Its $400 million in debenture maturities in June and August 2020, RioCan says, have been effectively refinanced with a $350-million, seven-year inaugural Green Bond issue completed in March.
“RioCan’s solid foundation is its resilient, major markets-focused portfolio, which was built to withstand challenges and adversity,” Sonshine said in the release. “We are in good financial health with a strong balance sheet and ample liquidity.”
To preserve cash, RioCan’s crisis management team has reduced spending, including: municipal tax and HST/QST deferrals, energy reductions, maintenance and revenue-enhancing capital expenditure reductions, staffing level adjustments, and streamlining procurement and operating costs management.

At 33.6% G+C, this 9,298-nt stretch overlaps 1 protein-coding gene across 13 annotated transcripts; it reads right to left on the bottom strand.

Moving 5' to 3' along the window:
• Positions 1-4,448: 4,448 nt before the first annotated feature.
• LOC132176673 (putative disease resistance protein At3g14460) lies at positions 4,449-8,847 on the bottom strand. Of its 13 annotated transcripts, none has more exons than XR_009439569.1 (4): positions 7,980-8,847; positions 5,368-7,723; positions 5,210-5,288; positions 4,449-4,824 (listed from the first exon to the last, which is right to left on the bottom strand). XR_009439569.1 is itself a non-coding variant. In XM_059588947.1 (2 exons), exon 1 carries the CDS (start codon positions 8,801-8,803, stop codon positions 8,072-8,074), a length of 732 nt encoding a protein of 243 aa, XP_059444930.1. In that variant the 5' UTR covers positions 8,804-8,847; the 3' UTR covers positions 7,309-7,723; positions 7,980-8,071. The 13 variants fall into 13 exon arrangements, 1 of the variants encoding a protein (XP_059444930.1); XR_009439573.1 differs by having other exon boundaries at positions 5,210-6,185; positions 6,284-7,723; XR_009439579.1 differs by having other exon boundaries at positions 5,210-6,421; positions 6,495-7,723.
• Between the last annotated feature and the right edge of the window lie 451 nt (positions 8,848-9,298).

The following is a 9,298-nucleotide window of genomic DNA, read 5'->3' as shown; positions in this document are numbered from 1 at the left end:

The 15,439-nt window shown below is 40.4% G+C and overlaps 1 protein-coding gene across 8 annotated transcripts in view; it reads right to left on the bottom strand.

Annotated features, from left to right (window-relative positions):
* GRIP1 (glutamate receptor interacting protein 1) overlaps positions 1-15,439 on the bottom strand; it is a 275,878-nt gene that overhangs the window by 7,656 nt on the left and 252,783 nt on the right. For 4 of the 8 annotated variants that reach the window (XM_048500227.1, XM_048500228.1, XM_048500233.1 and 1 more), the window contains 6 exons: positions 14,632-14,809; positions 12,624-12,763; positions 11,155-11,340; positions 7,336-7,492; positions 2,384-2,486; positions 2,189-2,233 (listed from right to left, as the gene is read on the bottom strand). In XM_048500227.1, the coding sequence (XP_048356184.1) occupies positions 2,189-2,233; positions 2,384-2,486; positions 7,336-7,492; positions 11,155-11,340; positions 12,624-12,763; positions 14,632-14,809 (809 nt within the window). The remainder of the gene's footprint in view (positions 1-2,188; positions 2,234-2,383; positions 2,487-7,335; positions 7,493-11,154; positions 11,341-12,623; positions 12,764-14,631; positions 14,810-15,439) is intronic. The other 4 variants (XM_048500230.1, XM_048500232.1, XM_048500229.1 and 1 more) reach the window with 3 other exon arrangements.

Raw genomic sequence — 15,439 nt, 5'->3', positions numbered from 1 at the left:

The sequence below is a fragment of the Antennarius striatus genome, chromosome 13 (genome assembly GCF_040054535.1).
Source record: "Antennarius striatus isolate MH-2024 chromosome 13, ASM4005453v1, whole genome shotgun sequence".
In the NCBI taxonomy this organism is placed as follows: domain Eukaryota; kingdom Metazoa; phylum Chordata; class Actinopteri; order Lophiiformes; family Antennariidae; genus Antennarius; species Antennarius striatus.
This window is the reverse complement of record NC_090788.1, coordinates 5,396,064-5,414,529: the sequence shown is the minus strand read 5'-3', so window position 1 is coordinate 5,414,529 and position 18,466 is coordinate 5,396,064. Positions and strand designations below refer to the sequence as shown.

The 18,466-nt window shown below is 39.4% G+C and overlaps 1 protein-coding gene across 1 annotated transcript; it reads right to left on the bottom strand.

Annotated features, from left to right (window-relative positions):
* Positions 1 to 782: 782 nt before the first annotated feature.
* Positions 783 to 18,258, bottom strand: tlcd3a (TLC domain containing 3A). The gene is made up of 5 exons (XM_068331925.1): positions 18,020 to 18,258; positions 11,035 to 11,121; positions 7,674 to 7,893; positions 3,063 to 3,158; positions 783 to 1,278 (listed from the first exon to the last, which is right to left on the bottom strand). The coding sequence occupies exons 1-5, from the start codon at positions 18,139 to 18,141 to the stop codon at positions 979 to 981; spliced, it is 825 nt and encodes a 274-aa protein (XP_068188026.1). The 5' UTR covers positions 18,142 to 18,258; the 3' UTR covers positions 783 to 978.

Construction at most of RioCan’s current projects continues, albeit at a slower pace, but the trust is stopping “new or early-stage projects.” This will reduce planned spending on development by $100-to-$150 million during 2020, to the $350-to-$400 million range.
Finally, RioCan has withdrawn its growth guidance, and plans to provide a further update during its Q1 2020 investor conference call on Tuesday, May 5.
RioCan’s 2020 AGM is subsequently scheduled for Tuesday, June 2. It will be conducted as a “virtual” meeting.
RioCan’s portfolio includes 220 properties with a net leasable area of approximately 38.4 million square feet (at RioCan’s interest) including office, residential rental and 14 development properties.
Like RioCan, SmartCentres is also engaged in a major overhaul and repositioning of its portfolio, including an extended $12-billion development program.